Xerostomia_smSymptom Management, Palliative Care, or Supportive Care to relieve side-effects is an important part of cancer care and treatment and should always form part of the overall treatment plan.

Xerostomia, more commonly called “dry mouth” occurs when the glands in the mouth and digestive system that secrete saliva for digestion do not make enough saliva, or spit, to keep the mouth moist. Saliva is needed for chewing, swallowing, tasting, and talking, so a dry mouth will make doing these activities more difficult.

Dry mouth often causes dental problems because saliva helps maintain a healthy balance of bacteria in the mouth; without enough saliva, the bacteria and other organisms in the mouth grow too quickly. This can cause sores and mouth infections, including an infection called thrush that is caused by an overgrowth of yeast.

Saliva also washes away acids and food particles left in the mouth after eating, which means that a lack of saliva can cause gum disease and cavities (tooth decay).

Xerostomia can occur as a result of various things, including many of the treatments for cancer, including Chemotherapy and radiation treatments, which can cause dry mouth by damaging the salivary glands.

Chemotherapy causes dry mouth by making the saliva thicker, and Radiation Therapy to the head, face, or neck may also cause dry mouth. Graft-versus-host disease (GVHD) may also cause dry mouth and mouth sores. Antidepressants, medications called diuretics that increase urination, and some painkillers can also cause dry mouth.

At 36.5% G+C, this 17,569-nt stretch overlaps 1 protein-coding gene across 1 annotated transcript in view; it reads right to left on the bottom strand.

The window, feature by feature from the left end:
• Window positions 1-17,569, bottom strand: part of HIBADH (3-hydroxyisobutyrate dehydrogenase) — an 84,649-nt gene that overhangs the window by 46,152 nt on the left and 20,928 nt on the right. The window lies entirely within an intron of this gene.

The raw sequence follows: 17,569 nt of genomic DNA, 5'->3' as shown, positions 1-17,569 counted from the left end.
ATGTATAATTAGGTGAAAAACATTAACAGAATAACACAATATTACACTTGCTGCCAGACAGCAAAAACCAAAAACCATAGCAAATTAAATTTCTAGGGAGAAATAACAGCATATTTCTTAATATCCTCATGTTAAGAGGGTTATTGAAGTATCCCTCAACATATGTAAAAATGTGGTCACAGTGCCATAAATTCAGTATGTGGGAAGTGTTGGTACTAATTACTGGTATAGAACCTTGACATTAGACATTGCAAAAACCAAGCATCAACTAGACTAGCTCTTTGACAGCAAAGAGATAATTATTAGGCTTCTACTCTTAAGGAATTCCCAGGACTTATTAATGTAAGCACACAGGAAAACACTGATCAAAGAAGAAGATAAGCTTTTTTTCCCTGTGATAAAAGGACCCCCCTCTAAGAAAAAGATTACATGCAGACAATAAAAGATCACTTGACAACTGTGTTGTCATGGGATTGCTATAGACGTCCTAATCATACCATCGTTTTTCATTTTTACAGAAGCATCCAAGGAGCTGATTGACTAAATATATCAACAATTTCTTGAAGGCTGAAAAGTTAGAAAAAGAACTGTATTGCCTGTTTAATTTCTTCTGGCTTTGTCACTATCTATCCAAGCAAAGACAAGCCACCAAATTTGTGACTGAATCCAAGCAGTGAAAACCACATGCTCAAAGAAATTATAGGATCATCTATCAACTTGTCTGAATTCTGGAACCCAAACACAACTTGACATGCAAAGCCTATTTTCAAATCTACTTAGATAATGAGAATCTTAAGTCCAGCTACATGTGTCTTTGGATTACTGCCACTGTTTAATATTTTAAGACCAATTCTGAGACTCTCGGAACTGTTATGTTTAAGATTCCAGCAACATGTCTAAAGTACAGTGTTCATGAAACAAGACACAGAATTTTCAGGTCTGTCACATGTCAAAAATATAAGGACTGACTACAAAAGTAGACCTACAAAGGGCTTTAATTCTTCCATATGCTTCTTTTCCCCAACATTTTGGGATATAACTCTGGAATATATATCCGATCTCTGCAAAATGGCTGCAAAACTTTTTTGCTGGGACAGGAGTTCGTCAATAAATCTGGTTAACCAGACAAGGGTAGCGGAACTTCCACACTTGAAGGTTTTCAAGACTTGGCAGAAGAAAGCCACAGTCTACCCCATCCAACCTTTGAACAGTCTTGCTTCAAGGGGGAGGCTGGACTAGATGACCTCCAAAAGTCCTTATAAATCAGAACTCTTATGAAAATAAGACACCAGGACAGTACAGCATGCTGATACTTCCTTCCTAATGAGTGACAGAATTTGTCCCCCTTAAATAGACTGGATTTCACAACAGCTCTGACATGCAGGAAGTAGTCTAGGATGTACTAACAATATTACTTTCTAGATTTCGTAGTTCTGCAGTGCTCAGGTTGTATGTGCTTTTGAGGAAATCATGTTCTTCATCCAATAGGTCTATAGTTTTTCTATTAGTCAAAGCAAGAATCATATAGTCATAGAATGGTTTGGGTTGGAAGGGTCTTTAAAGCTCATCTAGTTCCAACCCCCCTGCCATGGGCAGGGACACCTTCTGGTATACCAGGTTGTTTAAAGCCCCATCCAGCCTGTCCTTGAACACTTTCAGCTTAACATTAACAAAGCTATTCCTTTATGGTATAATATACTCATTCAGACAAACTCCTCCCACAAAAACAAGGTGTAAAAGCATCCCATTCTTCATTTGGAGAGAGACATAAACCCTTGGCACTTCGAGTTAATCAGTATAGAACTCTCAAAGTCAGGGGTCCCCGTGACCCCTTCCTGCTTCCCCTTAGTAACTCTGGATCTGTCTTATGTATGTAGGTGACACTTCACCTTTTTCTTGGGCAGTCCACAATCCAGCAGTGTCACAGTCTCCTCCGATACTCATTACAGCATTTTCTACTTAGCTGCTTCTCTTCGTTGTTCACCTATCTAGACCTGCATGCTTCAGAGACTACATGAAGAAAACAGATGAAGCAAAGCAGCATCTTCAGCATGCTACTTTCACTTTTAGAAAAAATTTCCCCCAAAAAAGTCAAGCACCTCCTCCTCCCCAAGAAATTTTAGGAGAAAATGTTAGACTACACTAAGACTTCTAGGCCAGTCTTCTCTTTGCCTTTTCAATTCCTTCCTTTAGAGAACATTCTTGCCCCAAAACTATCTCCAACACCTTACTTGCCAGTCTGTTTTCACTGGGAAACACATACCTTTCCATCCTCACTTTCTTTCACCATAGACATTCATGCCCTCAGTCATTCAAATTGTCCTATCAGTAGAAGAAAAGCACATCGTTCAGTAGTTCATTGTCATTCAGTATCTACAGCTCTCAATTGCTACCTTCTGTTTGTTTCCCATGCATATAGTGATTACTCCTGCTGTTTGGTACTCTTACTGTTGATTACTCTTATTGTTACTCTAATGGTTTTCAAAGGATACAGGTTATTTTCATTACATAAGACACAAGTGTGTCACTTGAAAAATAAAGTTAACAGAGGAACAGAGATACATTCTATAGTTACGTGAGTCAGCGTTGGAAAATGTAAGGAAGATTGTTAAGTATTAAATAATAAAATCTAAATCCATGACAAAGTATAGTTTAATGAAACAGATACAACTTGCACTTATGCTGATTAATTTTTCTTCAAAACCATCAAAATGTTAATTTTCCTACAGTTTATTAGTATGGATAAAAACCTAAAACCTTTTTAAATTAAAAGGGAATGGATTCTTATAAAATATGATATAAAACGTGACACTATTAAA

It is important that you take your child to see a dentist before they start any radiation treatment or chemotherapy to check the health of their mouth and teeth. It’s important to schedule this as soon as you can because if they need to have teeth removed, it should be done at least 3-4 weeks before treatment begins so their mouth has time to heal.


Read more about the Effects, Signs and Symptoms, Causes, Diagnosis and Treatment and more regarding Dry Mouth on our static page, Dry Mouth (Xerostomia) in Childhood Cancer


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